Squamish Oceanfront project will be 'complementary' to Whistler, mayor says 

Land deal signed for multimillion-dollar ocean-side development

click to enlarge FILE PHOTO - OCEAN WISE Squamish's oceanfront is set to be transformed after a land deal was finalized on a multimillion-dollar project last week.
  • File Photo
  • OCEAN WISE Squamish's oceanfront is set to be transformed after a land deal was finalized on a multimillion-dollar project last week.

The multimillion-dollar Oceanfront development is set to transform Downtown Squamish, but what impacts will the project have on Whistler?

According to Whistler Mayor Nancy Wilhelm-Morden, the multi-use community will be "complementary" to the resort and region as a whole.

"It certainly diversifies the Sea to Sky corridor and the economic revitalization of Squamish," she said. "It finally puts the 'sea' in Sea to Sky and we're very supportive of this development."

More than 11 years in the making, the project moved one step closer to breaking ground last week after the oceanfront lands stretching from the northern tip of Howe Sound to the downtown core were sold to Newport Beach Developments Limited Partnership, a deal between local development company Bethel Lands Corporation and Texas-based Matthews Southwest.

Plans for the project include the construction of an oceanfront park, a wind sports beach, two boat launch areas, a sailing centre and a waterfront public walkway.

Wilhelm-Morden said the marine-focused recreational opportunities proposed will add another element to the Sea to Sky's tourism offerings.

"This is something that very much diversifies what's available in the corridor," she said.

In addition to the recreation areas, the sub-area plan envisions opportunities for light marine industry and an educational complex as well as residential, commercial and residential space.

Squamish Mayor Patricia Heintzman said it was essential whichever developer secured the bid maintains the multi-faceted vision for the ocean-side community.

"You could easily put all condos down there and probably ask a lot more for them, but we were steadfast in saying we want jobs down there, we want a third of it to be wind park, parkland, built environment, sailing centres, art centres, all those things," she explained. "Over the years both council and the community were resolute on that, and I think what we're going to see down there is game-changing."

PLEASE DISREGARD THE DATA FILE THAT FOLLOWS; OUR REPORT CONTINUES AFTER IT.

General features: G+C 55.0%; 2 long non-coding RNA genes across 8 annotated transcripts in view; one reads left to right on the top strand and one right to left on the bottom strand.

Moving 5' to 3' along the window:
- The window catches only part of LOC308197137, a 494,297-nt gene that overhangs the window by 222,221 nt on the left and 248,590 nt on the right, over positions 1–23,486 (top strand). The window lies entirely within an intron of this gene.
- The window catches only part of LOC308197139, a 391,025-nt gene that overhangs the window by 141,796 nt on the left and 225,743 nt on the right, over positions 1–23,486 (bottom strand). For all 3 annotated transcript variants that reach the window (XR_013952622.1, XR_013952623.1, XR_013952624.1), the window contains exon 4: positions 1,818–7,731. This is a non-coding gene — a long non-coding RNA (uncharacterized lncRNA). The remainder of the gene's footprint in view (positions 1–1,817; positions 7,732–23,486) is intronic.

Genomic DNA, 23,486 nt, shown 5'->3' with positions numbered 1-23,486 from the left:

The development is projected to provide more than 2,300 jobs at build-out, an opportunity Heintzman believes could lead to more resort residents commuting to Squamish for work.

With little in the way of new accommodation on the horizon compounding Whistler's housing struggles, Wilhelm-Morden recognized the Oceanfront project may entice some Whistlerites looking for affordable housing. But with no major population growth expected for the resort, she believes the impact will be minimal. "It's not as if we're growing and growing and growing and filling with all kinds of (projects) that require influxes of workers," she said. "I just don't see that scenario playing out."

In an effort to minimize traffic impacts on Highway 99, particularly in light of other major projects looming over Squamish, like the Garibaldi at Squamish ski resort, Heintzman said alternative transportation options are being explored.

"We are actively looking at other solutions, whether it's ferry service to Vancouver or a huge investment in the train infrastructure," she said. "Those huge infrastructure projects are probably a couple years away but we're actively looking at those now to see if we can alleviate some of the pressure on the highway."

Development of the oceanfront is expected to begin this year, with construction on a main road followed by initial work on the oceanfront park.


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